Virtual Reality for Postoperative Pain After Laparoscopic Hysterectomy
Patients will be randomized to either receive virtual reality headsets in the post anesthesia recovery unit (PACU) as an adjunct therapy or undergo routine postoperative management. Pain scores will be recorded at standardized intervals in the PACU. The patient will be asked to complete a survey at their two week post op visit assessing their satisfaction with their post op recovery. The purpose of this study is to determine whether a virtual reality relaxation program used in the immediate postoperative period after laparoscopic hysterectomy will decrease pain scores and reduce both oral and intravenous opioid consumption.
- Pain Management
- Eligible Ages
- Between 18 Years and 70 Years
- Eligible Genders
- Accepts Healthy Volunteers
- Any patient undergoing laparoscopic hysterectomy - Benign indications - Dr. Jamal Mourad or Dr. Nichole Mahnert will be performing hysterectomy
- Non-English speakers - History of chronic opioid use - History of epilepsy - History of claustrophobia - Have received a prescription or taken opioids within 2 weeks for their scheduled surgery
- Study Type
- Intervention Model
- Parallel Assignment
- Intervention Model Description
- patients will be randomized to either receive virtual reality headsets in the post anesthesia recovery unit (PACU) as an adjunct therapy or undergo routine postoperative management.
- Primary Purpose
- Single (Participant)
- Masking Description
- Upon enrollment, the patient will be randomized using the REDcap randomization tool.
Virtual Reality Head set in PACU
|Use of VR Headset in PACU post hysterectomy for up to 4 hours.||
|Routine PACU care post hysterectomy for up to 4 hours||
Phoenix, Arizona 85006
Regina Montero, MSN
- University of Arizona
Study ContactNichole Mahnert, MD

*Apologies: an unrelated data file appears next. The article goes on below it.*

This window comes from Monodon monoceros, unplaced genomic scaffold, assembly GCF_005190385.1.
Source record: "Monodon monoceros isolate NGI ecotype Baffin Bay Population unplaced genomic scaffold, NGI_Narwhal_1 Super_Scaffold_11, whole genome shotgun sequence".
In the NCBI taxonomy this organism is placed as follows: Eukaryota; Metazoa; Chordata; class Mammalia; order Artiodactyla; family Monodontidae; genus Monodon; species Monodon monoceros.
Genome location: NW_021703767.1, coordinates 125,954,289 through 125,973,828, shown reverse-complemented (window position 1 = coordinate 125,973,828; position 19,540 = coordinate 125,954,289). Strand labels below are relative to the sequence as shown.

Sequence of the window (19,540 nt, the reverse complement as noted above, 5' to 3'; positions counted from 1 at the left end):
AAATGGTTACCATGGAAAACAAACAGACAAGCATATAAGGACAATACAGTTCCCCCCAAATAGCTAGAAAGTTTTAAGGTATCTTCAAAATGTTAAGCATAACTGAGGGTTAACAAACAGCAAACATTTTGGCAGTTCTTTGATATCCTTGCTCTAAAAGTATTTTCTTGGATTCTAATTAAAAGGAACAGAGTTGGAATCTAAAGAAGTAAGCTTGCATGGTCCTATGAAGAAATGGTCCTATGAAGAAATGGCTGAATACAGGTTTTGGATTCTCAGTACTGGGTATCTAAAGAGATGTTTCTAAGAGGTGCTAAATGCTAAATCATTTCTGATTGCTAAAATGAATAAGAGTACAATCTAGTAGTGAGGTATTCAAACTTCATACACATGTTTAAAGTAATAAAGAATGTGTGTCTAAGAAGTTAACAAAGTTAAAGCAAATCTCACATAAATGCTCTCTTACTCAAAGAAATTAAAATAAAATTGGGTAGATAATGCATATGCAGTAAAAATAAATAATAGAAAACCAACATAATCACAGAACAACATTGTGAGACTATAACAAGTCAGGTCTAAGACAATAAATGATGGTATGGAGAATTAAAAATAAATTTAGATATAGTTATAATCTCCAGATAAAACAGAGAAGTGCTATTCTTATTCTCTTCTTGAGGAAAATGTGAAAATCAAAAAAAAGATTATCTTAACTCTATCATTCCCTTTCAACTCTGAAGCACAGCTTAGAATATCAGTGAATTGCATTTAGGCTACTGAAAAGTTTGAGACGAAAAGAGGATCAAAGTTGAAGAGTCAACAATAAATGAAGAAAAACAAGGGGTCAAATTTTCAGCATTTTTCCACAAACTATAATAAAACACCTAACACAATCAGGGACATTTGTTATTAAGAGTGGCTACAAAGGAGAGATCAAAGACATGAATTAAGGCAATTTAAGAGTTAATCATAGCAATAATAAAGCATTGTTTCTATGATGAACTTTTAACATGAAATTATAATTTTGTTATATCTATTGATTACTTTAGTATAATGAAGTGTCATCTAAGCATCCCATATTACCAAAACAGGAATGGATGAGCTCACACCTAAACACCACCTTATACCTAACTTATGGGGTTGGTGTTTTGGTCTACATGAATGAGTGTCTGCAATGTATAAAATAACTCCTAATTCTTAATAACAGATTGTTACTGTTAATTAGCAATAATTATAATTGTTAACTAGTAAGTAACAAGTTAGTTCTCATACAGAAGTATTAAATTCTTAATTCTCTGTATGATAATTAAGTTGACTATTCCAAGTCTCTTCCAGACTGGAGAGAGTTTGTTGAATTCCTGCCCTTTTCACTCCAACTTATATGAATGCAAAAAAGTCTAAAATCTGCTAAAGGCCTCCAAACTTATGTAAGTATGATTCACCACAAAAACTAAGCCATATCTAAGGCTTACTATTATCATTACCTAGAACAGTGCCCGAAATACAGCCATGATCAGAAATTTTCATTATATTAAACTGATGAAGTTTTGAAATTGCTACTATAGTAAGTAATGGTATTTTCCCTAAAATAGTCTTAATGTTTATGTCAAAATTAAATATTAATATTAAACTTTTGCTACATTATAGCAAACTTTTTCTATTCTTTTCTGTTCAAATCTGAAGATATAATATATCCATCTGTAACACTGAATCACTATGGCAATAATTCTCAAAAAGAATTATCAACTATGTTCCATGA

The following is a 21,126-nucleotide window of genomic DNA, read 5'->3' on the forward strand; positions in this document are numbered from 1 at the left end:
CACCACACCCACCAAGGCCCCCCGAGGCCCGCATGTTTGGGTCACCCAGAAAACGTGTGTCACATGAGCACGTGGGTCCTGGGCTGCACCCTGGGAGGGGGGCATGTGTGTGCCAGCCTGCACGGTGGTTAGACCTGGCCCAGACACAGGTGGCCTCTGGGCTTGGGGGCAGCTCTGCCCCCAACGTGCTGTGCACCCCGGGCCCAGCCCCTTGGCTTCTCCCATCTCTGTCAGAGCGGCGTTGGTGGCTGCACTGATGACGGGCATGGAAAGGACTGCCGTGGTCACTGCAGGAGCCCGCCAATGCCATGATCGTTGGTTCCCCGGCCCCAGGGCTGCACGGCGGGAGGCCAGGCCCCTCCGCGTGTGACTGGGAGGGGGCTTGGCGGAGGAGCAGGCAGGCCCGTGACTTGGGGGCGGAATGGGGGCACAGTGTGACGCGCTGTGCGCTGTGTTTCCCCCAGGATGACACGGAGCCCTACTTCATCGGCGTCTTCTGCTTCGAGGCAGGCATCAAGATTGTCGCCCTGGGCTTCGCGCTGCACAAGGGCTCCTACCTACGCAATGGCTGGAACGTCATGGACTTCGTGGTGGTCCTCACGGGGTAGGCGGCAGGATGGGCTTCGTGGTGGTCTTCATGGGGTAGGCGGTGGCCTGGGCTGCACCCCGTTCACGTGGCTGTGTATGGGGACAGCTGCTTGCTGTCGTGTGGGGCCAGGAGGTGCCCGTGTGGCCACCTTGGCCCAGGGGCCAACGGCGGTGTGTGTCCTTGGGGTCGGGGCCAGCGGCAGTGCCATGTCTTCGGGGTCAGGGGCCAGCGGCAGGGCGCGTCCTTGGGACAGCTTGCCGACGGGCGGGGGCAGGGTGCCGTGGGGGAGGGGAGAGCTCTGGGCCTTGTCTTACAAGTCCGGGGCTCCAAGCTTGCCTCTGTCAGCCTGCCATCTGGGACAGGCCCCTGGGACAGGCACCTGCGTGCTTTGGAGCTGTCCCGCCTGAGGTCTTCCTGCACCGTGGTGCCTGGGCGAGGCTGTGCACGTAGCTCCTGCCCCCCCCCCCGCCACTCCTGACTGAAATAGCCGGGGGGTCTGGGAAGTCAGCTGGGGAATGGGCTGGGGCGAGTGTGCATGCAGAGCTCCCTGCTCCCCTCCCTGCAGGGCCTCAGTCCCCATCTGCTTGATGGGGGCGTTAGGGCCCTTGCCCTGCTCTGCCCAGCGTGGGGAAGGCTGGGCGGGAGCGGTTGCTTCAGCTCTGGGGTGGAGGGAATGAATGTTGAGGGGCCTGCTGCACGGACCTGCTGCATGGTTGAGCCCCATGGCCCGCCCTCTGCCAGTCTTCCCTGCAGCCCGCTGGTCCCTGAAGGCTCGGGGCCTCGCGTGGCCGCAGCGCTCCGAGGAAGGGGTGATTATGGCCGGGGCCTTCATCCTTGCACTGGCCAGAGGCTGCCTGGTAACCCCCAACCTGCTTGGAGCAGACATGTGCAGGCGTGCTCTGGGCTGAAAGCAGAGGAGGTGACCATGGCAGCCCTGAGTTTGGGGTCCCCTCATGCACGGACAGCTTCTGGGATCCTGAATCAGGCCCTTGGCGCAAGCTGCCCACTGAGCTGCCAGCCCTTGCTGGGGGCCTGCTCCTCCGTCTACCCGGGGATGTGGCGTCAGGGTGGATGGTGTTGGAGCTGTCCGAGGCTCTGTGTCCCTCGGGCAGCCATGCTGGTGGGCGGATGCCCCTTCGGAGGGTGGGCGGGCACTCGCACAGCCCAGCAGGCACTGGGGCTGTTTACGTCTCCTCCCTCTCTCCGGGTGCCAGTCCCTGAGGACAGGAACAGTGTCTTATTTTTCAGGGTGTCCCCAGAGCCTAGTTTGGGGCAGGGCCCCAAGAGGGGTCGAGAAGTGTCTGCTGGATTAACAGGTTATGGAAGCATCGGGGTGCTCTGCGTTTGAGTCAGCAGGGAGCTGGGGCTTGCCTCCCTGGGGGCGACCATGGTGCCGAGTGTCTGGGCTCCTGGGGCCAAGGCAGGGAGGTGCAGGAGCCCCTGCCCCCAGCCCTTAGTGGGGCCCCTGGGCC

According to the CDC, 115 Americans die every day due to opioid overdose. Prescription opioid related overdose deaths accounted for 40% of all opioid deaths in the US in 2016. In surgery, opioids are an effective tool in reducing pain in the postoperative state. However, this may lead to dependence if pain control is poorly managed. A study examining analgesic use after low risk surgery found that patients requiring a second prescription for opioids within 7 days of their surgery were 44% more likely to become long-term opioid users one year after their surgery. n order to combat this issue, the concept of multi-modal analgesia has been promoted to reduce the use of opioids for postoperative pain. This modality includes medications (e.g. NSAIDS), regional anesthesia, and adjunct therapies such as meditation and acupuncture. Virtual reality (VR) is an emerging technology in which a person is immersed in an environment through visual and audio cues that effect the senses. These effects can lead to all types of reactions based on the content and as such, virtual reality is used as a platform for, amongst other things, entertainment, education and patient care. In health care, virtual reality has been used to desensitize patients with various phobias, provide surgical training and as an effective tool for pain control. At this time, there are no studies demonstrating the use of virtual reality for pain control after gynecologic surgery. This is a feasibility study to asses if VR can be used for postoperative pain control and whether a VR relaxation program used in the immediate post operative period after laparoscopic hysterectomy will decrease pain scores and reduce both oral and intravenous opioid consumption. If this study is feasible the investigators would then be able to perform a larger study, which could show if VR does or does not reduce postoperative pain. Possible benefits from this study include improved pain control requiring less narcotic medications during the time spent in the PACU after laparoscopic hysterectomy for benign indication. It could also provide improvement of anxiety associated with the postoperative period. This intervention could be a benefit for all women who desire to use non-pharmacologic measures for pain control during the immediate postoperative period. Alternatively, the patient can proceed without the intervention if desired. There are many other pain control methods that the patient can still use during the study. Nothing will be withheld from the patient due to the study. Recruitment will take place in the outpatient clinic and the preoperative area of the Main Operating Room or Same Day Surgery Once a potential study patient has been identified, a written informed consent form will be provided by a member of the research team to the patient. The member of the team will review the consent form with the patient and she will have the opportunity then to chose to voluntarily participate or decline with the understanding, should she decline, this will in no way affect her care. After all her questions have been answered and she elects to participate in the study, she will sign the consent and a signed copy of the consent will be provided to her for her records. This will be at not cost to the subjects. Risks include exacerbation of claustrophobia, anxiety, nausea, vomiting due to how the VR works. There are very few risks associated with the intervention. There is a 0.025% risk of seizures, particularly in patients with a known seizure disorder. Theoretically patients with claustrophobia could have exacerbated symptoms, however, these symptoms have not been seen and recorded. Patients with these risk factors will be excluded from the study. There is another theoretical risk of increased nausea, although this has not been shown to occur in previous studies site them. Our exclusion criteria helps to reduce the possibility of adverse effects from experiencing VR. Once consent forms are signed, they will be kept in a locked drawer of the fellow involved. All data will be collected via RED cap, which is a secure website. When the patient is randomized, they will be given a subject number. This will be used to de-identify the patient. Adverse events/reactions will be reported to the UA IRB. In the case of injury or illness resulting from this study, emergency medical treatment is available from Banner University Medical Center Phoenix but will be provided at the usual charge. No funds have been set aside to compensate the participant in the event of injury. Their insurance company will be charged for continuing medical care and/or hospitalization. To assure their study-related costs are paid for, all study-related procedures/tests must be conducted at a Banner Health facility. he data collection sheets will be stored in the fellows office (Room 3113, 1441 N 12th St. Phoenix, AZ 85006). Information from these forms, and demographic data collected from the patient's chart will be stored in REDcap and only be accessible by members of the study. Subjects can decide to be removed from the study at any time from when they first consent to the study to when they fill out the survey at the two week postoperative visit. Their withdrawal will be noted in RED cap. The paper forms used to collect data will be destroyed and their virtual data collection sheets will be deleted from REDCap. All consents will be done in either private exam rooms within the Women's Institute clinic in the 1441 Building of Banner University Medical Center or the private preoperative bay on the day of surgery. Only those involved in consenting and data collection will be allowed to access the consent forms and place data in REDCap. The patient would be committed to the study during the postoperative recovery period in the PACU, which is approximately 4 hours. They will also be asked to complete a brief survey at the time of their 2 week postoperative visit. If not, they will be mailed the survey to complete and return. The control group will have no changes to routine PACU protocol. They will be asked to rate their pain at defined intervals that can later be compared to the pain scores of the intervention group. Morphine equivalents during PACU stay will be calculated for the control group. The intervention group will also be offered the routine PACU protocol. The only change being the addition of offering the VR intervention which includes the Samsung VR Innovator edition goggle set, fitted with Samsung Galaxy Note 4 mobile phone. The module options are provided from Applied VR and include Guided relaxation (30 minutes), a tour of Iceland (3 minutes), Dream Beach (30 minutes), Dolphin Swim (15 minutes), Farm Sanctuary (5 minutes), Seal Hospital (10 minutes), and Wild West (5 minutes). Prior to each new subject use, fabric surfaces of the Samsung Gear set will be cleaned with VIrex, Sani-Wipes will be used to clean the plastic housing, and the glass lenses will be cleaned with an alcohol-based lens cleaner. Each headset will be fitted with a sanitary disposable fabric cover on the VR goggles for new users. Each subject will also wear fitted head caps that minimize direct contact with the devices. At time of recruitment, patients will be given the opportunity to try on the VR goggles and watch the four chosen VR modules that will be offered during their PACU recovery period. At that time, subjects will be instructed on how to apply the head gear. Subjects will apply and remove the headgear themselves, while their trained PACU nurses will be able to assist them in adjusting head straps once the VR goggles have been placed. Subjects will be able to discontinue use of the VR goggles at any time they wish, including before the conclusion of their chosen VR module. There is no minimum or maximum amount of time patients will be allotted to participate in VR modules during their PACU stay. The total amount of time using the VR system and number of separate uses will be recorded. After each patient completes the study, the disposable head cap, fabric covers and foam backing from the devices will be discarded. It is routine for patients to follow up two weeks after their surgery for a postoperative visit. At that time, they will be asked to complete a survey addressing their satisfaction with the postoperative recovery process in the PACU. If they are not seen in 2 weeks, the survey will be mailed, or the subjects will be contacted via phone to complete the survey. Up to 30 patients will be recruited for this pilot study. A Master Log will be created that includes patient ID number, patient name, MRN, and date of surgery. The data collection form will be created that includes patient ID number, age, height, weight, BMI, VR Y/N, preoperative diagnosis, past medical history, ASA classification, initial pain score, final pain score, total morphine equivalents used during post-anesthesia recovery unit (PACU) stay, length of time from admission to discharge from PACU, number of uses of VR, total VR use time, and other medications given also include if/when local analgesic was used, what type and where. RedCap is an online data tool that will be used as to collect and store data. At the end of the study, the Master Log, which will be the only document containing patient identifiers will be destroyed. A review of the study will be performed half way through the process (when 15 subjects have participated) to assess the safety of the study. The investigators will assess how many, if any, of the participants in the study had adverse effects to the protocol. It is estimated that this study will take 6 months to complete, and therefore around the 3 month mark or at 15 subjects (whichever comes first) will be the point at which a preliminary safety study will be done by the research team.